Sovereignty continues to be a problem because is often leads to a country’s exaggerated sense of importance and the notion that they are absolved from any kind of external standard. This is particularly problematic in authoritarian and despotic regimes where there are few democratic processes and virtually no accountability. This in turn leads to a misguided sense of political authority by their leaders, as exhibited by the heads of state in Iran, Zimbabwe, Belarus, and so on.

The negligence of political relativism

A politically criminal act is still a criminal act regardless of country. The issue, therefore, aside from enforcing the law, is to determine what is law given a richly multicultural planet. But while we tend to shy away from moral and cultural relativism, we should also be wary of political relativism – the idea that different people can and should be ruled by different political systems.

Supporters of political relativism argue that different political arrangements are acceptable in different countries given different precedents, traditions and realities; it is a denial of the assertion that there is only one or a truly fundamental means of governance.

One can interpret this is an apology for inaction and isolationism. Moreover, it is an abrogation of the larger global community’s humanitarian obligations. The “that’s their problem, not ours” mentality has arguably empowered some of the worst atrocities in recent times, including the genocide in Rwanda. Nation states allow people to cower under the shield of conceited isolationism and deny the presence of a larger human community. The is the fuel that allows renegade countries to ‘go it alone.’

Driving these sentiments are nativistic urges and over-the-top cultural identification. These orientations tread ominously close to far-right politics and have definite quasi-fascistic overtones. Other apologists for the nation state worry about a domineering global regime. They fear that all the political eggs will be in one global basket.

This concern doesn’t hold after closer scrutiny. First, for those of us living in popular sovereignties (i.e. democracies), we have conceded authority to our individual governments, so we are already making ourselves politically vulnerable. Given the onset of a despotic system, however, political change and insurgency would have to come from within; we would never hold out for liberation from outside sources. Second, democracy, as imperfect as it is, appears to be the best political system available to humanity. A world federalism, with minimal influence on individual regions (aside from the basics like security and enforcement of human rights), would be established and maintained by democratic processes. This is no Orwellian nightmare.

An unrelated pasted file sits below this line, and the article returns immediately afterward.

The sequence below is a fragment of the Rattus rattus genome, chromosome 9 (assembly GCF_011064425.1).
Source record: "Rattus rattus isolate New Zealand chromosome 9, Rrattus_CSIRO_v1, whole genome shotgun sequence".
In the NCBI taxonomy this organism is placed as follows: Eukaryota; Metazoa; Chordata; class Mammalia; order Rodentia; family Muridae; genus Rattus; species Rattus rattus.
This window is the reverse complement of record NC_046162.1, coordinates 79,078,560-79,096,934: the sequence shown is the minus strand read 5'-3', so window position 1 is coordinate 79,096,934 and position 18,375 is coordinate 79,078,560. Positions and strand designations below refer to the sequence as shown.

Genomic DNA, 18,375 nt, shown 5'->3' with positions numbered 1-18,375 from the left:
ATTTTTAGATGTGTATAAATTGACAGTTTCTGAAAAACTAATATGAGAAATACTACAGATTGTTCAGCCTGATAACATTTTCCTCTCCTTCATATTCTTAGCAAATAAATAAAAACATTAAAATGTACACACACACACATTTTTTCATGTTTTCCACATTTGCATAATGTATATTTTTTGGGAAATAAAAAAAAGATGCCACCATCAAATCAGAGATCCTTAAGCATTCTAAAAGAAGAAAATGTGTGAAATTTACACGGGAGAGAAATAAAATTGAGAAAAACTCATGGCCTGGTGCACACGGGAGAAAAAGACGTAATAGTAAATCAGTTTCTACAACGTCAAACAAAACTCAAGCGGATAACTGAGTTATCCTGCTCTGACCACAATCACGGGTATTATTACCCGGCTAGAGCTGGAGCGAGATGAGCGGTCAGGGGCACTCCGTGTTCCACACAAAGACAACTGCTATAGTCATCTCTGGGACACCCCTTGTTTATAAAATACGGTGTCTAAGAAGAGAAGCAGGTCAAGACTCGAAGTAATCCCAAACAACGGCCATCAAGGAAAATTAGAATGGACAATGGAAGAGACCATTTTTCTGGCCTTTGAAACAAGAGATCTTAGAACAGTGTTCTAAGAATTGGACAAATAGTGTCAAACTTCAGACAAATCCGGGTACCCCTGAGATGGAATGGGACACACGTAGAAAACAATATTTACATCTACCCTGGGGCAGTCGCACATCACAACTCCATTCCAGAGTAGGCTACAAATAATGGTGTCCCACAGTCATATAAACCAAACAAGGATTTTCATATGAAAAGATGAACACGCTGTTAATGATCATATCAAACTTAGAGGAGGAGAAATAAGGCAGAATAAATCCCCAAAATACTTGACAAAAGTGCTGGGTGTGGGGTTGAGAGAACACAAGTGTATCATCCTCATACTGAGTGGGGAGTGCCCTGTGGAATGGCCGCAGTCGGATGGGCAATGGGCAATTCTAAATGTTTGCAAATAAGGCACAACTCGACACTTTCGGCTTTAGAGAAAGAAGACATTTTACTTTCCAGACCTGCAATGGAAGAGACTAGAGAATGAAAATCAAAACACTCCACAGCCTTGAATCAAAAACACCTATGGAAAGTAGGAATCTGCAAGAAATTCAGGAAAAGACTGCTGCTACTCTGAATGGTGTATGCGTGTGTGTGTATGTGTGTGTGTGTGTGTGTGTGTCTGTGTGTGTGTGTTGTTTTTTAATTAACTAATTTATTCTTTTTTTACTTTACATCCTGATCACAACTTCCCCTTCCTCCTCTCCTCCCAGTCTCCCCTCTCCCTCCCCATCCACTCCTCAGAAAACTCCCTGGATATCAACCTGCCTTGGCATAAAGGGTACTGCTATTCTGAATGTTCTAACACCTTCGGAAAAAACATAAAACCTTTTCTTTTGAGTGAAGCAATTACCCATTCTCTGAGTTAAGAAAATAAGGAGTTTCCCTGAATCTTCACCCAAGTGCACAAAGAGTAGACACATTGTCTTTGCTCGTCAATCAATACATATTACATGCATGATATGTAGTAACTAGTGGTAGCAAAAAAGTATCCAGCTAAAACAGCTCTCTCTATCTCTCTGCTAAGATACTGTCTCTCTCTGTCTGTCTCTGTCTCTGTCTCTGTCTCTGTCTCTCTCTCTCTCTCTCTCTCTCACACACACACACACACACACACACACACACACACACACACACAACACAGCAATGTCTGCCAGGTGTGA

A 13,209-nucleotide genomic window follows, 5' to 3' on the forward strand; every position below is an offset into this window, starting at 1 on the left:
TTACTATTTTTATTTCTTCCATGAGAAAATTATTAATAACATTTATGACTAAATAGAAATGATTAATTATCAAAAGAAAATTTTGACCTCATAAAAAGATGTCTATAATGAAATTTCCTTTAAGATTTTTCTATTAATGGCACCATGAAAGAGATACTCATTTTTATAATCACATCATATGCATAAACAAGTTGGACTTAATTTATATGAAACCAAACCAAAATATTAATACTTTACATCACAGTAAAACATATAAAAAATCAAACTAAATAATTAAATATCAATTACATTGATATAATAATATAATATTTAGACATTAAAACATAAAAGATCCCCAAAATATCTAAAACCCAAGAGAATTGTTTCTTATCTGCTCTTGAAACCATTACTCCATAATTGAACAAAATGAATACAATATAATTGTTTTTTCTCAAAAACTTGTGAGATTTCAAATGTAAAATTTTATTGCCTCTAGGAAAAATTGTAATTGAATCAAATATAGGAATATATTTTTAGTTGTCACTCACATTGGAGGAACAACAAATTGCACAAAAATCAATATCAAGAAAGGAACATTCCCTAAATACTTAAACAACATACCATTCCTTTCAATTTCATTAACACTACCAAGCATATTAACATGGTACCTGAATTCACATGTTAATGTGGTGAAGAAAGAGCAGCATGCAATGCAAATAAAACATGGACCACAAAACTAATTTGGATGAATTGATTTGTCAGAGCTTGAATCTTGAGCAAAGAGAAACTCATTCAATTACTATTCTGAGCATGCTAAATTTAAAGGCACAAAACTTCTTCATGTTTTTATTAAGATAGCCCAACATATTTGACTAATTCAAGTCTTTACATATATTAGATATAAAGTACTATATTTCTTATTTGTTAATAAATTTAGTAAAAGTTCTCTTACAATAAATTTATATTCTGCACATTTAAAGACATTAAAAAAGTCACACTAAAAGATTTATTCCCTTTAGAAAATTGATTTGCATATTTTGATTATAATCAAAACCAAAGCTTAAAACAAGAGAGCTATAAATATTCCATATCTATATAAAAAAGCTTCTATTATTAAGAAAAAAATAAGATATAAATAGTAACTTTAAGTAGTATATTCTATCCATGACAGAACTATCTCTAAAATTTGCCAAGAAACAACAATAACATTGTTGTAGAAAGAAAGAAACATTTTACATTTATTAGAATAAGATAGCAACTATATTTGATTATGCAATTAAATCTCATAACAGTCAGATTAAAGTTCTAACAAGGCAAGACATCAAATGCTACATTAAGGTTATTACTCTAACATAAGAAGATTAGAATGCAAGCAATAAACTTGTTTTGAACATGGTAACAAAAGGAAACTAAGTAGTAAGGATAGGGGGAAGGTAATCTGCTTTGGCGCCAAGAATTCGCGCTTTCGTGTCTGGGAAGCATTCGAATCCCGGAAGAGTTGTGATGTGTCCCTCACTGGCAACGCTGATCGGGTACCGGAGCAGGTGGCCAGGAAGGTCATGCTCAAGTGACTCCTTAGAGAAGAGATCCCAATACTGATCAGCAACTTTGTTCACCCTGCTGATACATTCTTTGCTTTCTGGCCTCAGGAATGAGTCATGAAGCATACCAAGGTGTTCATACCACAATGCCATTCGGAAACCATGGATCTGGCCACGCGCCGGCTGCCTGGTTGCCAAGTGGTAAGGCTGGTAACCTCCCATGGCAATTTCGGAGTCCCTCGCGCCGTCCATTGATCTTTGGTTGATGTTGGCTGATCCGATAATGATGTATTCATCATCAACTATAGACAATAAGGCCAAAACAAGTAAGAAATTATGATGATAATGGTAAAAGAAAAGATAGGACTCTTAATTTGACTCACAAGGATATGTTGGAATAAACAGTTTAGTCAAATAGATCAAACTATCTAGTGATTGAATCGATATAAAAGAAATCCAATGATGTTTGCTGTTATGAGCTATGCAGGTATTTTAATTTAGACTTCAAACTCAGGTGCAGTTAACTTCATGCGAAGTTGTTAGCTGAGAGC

Destroy all nations!

The idea of a United Nations is hardly new. The same sort of thing was attempted in 1899 and 1907 with the international Hague Peace Conferences, and again in 1919 with the League of Nations. The United Nations is the most recent failed attempt to unify the global community.

Until national sovereignty is dissolved, however, these kinds of global models will not work. Powerful nations like the United States will continue to use the UN when it pleases them, and ignore it when it does not. Sadly, there is no effective prescription outside of coercion to compel a country to give up its sense of exclusive authority.

How this international system could actually come about is still a mystery. My own suspicion is that it will come through the maturation and merging of large political and economic entities like the the European Union. There is already talk of an African Union, with South American, North American and Asian unions not too far behind. Eventually these bodies will fuse into one large federation. Membership in these unions will be an attractive proposition. The benefits of a shared infrastructure will be substantial.

Ultimately, however, a world federalism would go a long way in reducing conflicts. Civil wars, localized violence and asymmetric threats would likely still emerge; no one is claiming utopia. But given this kind of arrangement, it’s not unreasonable to suggest that common security, an end to arms races, and the alleviation of cultural, political and economic isolationism would be a good thing. It’s part of the larger humanitarian mission.

It would be applied political Humanism.

George P. Dvorsky serves as Chair of the IEET Board of Directors and also heads our Rights of Non-Human Persons program. He is a Canadian futurist, science writer, and bioethicist. He is a contributing editor at io9 — where he writes about science, culture, and futurism — and producer of the Sentient Developments blog and podcast. He served for two terms at Humanity+ (formerly the World Transhumanist Association). George produces Sentient Developments blog and podcast.